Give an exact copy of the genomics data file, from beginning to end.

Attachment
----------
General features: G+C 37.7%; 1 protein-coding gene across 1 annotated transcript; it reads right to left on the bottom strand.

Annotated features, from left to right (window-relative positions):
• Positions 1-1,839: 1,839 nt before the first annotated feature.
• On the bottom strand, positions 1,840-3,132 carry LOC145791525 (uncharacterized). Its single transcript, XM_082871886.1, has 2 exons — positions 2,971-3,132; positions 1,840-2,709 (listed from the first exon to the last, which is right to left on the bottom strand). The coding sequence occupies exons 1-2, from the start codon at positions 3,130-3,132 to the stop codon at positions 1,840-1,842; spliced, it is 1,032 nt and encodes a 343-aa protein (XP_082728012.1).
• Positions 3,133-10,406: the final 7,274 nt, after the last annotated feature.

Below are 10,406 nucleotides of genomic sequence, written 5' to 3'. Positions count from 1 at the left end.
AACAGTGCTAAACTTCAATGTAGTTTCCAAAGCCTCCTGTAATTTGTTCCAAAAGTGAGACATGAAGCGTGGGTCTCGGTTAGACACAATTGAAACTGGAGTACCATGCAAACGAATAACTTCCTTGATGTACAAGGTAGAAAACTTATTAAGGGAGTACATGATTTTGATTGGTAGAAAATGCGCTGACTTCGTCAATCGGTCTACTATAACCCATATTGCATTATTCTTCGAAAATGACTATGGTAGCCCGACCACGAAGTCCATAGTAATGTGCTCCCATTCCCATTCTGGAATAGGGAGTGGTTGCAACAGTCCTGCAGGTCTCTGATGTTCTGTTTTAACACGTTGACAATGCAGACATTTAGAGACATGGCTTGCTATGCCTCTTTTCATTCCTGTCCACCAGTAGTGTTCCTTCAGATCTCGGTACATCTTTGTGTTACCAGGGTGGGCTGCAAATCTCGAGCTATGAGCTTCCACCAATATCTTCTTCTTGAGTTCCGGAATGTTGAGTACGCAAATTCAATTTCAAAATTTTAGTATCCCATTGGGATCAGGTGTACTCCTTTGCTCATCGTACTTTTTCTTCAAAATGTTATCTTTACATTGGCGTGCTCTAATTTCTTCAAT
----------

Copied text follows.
General features: G+C 37.7%; 1 protein-coding gene across 1 annotated transcript; it reads right to left on the bottom strand.

Annotated features, from left to right (window-relative positions):
• Positions 1-1,839: 1,839 nt before the first annotated feature.
• On the bottom strand, positions 1,840-3,132 carry LOC145791525 (uncharacterized). Its single transcript, XM_082871886.1, has 2 exons — positions 2,971-3,132; positions 1,840-2,709 (listed from the first exon to the last, which is right to left on the bottom strand). The coding sequence occupies exons 1-2, from the start codon at positions 3,130-3,132 to the stop codon at positions 1,840-1,842; spliced, it is 1,032 nt and encodes a 343-aa protein (XP_082728012.1).
• Positions 3,133-10,406: the final 7,274 nt, after the last annotated feature.

Below are 10,406 nucleotides of genomic sequence, written 5' to 3'. Positions count from 1 at the left end.
AACAGTGCTAAACTTCAATGTAGTTTCCAAAGCCTCCTGTAATTTGTTCCAAAAGTGAGACATGAAGCGTGGGTCTCGGTTAGACACAATTGAAACTGGAGTACCATGCAAACGAATAACTTCCTTGATGTACAAGGTAGAAAACTTATTAAGGGAGTACATGATTTTGATTGGTAGAAAATGCGCTGACTTCGTCAATCGGTCTACTATAACCCATATTGCATTATTCTTCGAAAATGACTATGGTAGCCCGACCACGAAGTCCATAGTAATGTGCTCCCATTCCCATTCTGGAATAGGGAGTGGTTGCAACAGTCCTGCAGGTCTCTGATGTTCTGTTTTAACACGTTGACAATGCAGACATTTAGAGACATGGCTTGCTATGCCTCTTTTCATTCCTGTCCACCAGTAGTGTTCCTTCAGATCTCGGTACATCTTTGTGTTACCAGGGTGGGCTGCAAATCTCGAGCTATGAGCTTCCACCAATATCTTCTTCTTGAGTTCCGGAATGTTGAGTACGCAAATTCAATTTCAAAATTTTAGTATCCCATTGGGATCAGGTGTACTCCTTTGCTCATCGTACTTTTTCTTCAAAATGTTATCTTTACATTGGCGTGCTCTAATTTCTTCAAT